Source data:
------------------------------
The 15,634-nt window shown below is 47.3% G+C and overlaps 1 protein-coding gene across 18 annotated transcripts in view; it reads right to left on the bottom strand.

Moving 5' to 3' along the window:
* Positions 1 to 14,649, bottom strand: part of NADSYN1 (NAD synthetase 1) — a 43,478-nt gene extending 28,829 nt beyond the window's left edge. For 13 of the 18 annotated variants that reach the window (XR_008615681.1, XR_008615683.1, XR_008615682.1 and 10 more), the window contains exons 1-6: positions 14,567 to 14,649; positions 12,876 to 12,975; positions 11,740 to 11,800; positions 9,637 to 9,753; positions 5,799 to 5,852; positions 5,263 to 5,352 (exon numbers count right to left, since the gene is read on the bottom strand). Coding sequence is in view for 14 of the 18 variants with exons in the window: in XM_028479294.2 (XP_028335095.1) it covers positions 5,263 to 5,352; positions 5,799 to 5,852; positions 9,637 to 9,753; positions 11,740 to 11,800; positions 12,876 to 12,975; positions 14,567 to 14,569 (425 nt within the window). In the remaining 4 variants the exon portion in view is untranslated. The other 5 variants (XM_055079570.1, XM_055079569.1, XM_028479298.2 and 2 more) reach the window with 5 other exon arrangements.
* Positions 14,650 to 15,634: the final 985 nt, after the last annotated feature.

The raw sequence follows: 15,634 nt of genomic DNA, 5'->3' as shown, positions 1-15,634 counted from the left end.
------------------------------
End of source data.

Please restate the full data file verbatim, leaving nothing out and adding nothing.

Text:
The 15,634-nt window shown below is 47.3% G+C and overlaps 1 protein-coding gene across 18 annotated transcripts in view; it reads right to left on the bottom strand.

Moving 5' to 3' along the window:
* Positions 1 to 14,649, bottom strand: part of NADSYN1 (NAD synthetase 1) — a 43,478-nt gene extending 28,829 nt beyond the window's left edge. For 13 of the 18 annotated variants that reach the window (XR_008615681.1, XR_008615683.1, XR_008615682.1 and 10 more), the window contains exons 1-6: positions 14,567 to 14,649; positions 12,876 to 12,975; positions 11,740 to 11,800; positions 9,637 to 9,753; positions 5,799 to 5,852; positions 5,263 to 5,352 (exon numbers count right to left, since the gene is read on the bottom strand). Coding sequence is in view for 14 of the 18 variants with exons in the window: in XM_028479294.2 (XP_028335095.1) it covers positions 5,263 to 5,352; positions 5,799 to 5,852; positions 9,637 to 9,753; positions 11,740 to 11,800; positions 12,876 to 12,975; positions 14,567 to 14,569 (425 nt within the window). In the remaining 4 variants the exon portion in view is untranslated. The other 5 variants (XM_055079570.1, XM_055079569.1, XM_028479298.2 and 2 more) reach the window with 5 other exon arrangements.
* Positions 14,650 to 15,634: the final 985 nt, after the last annotated feature.

The raw sequence follows: 15,634 nt of genomic DNA, 5'->3' as shown, positions 1-15,634 counted from the left end.